Consider what it means to describe Trump as a tyrant. Everyone knows how tyrants behave and the damage they can do because we have seen what happens when they head up nations and families. Tyrants try to control others but are not in control of themselves. As a result, their projects tend to end in disaster. Hence, by calling Trump a tyrant, we are not just describing his character but pointing the way to what needs to be done.
It is much the same when we call him a bully. Everyone knows how bullies behave because most of us have been bullied. We know they play dirty and make things up, and they tend to be weak inside and fall apart when stood up to. This is because their strength is based on an illusion. Hence, in labeling Trump a bully, we are not just describing him but implying what to do. And what can be said of tyrants and bullies might also be said of liars and cheats.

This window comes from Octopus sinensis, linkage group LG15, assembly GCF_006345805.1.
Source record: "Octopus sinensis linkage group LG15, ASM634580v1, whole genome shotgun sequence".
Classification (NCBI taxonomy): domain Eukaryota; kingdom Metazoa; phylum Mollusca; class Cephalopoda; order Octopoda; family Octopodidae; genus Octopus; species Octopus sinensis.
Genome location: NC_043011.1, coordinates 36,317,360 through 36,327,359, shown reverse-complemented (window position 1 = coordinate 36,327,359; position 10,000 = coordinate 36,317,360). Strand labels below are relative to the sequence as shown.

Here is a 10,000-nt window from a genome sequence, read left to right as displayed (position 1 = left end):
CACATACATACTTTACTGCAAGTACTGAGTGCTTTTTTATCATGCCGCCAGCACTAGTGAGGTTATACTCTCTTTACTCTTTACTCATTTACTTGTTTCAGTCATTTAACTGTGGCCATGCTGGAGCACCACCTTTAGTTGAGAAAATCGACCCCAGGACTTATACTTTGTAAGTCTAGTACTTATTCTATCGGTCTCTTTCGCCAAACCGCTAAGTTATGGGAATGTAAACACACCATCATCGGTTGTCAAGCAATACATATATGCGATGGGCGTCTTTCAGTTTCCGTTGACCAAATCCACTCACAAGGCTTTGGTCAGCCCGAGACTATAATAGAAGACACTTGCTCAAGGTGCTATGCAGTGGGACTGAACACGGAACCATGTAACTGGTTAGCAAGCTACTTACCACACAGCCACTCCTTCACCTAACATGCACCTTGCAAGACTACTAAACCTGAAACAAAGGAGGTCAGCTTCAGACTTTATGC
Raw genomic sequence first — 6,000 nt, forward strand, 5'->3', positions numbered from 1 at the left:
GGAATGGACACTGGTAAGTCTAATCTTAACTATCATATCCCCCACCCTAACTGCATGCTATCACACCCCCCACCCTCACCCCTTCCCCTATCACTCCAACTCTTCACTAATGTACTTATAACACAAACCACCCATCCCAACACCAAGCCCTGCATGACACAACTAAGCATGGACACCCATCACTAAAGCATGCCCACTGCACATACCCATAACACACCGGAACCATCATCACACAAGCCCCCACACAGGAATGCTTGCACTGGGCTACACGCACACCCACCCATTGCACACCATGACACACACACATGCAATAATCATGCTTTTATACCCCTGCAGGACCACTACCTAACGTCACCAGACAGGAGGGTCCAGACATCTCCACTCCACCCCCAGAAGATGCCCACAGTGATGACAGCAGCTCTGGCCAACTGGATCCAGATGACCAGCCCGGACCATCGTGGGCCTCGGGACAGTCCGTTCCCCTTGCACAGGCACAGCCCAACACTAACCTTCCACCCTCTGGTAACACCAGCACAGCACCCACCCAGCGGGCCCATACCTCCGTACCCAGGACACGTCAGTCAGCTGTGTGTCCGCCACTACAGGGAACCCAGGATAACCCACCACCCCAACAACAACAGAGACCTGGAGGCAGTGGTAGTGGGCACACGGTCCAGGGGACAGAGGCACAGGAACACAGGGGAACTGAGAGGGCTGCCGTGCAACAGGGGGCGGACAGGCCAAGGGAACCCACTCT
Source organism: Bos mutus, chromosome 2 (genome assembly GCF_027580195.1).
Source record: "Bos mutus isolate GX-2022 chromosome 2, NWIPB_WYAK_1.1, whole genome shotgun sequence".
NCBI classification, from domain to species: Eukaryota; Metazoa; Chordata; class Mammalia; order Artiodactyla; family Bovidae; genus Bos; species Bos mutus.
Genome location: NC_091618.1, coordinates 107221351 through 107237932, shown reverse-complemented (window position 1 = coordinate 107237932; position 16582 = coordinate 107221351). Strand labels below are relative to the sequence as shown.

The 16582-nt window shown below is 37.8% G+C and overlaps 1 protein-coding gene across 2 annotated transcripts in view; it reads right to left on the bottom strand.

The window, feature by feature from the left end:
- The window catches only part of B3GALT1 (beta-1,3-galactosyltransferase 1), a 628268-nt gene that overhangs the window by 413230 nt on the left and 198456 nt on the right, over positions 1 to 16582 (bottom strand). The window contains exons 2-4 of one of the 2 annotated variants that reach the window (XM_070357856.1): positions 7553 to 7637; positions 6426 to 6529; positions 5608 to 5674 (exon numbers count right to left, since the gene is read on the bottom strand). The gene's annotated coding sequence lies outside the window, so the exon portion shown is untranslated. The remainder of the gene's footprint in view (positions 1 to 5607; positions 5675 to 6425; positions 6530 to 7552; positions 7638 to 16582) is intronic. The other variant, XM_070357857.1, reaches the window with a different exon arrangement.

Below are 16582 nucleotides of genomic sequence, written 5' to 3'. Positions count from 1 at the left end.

The tyrant and bully labels describe Trump accurately but they also suggest a course of action. Labeling him a fascist who is putting kids in concentration camps, while starving millions more in Yemen, tells a story about the devastation to which his administration is heading. If the labels are not right, the narrative will not make sense; if the narrative doesn’t make sense, the inspiration to action will fail to materialize; if the inspiration to action fails to materialize, the cause will be lost and ruin will ensue.
But right now, it is important that we each make a single statement through the performative speech of voting. Through the simple act of voting, we can say no to all of it, and in so doing we can begin to reestablish the common basis of truth through which democratic societies debate their future. And what a relief it will be to transform a constant fight over lies and hate into a reasoned discussion over what matters most.
Progressives have a lot to say on the matter, as do moderates and conservatives. And what a relief it would be to remove the tyrant so we can get down to the simple act of talking it out.
If you liked this article, please check out the book from which it is a revised excerpt, The Fascism This Time: and the Global Future of Democracy ~ Theo Horesh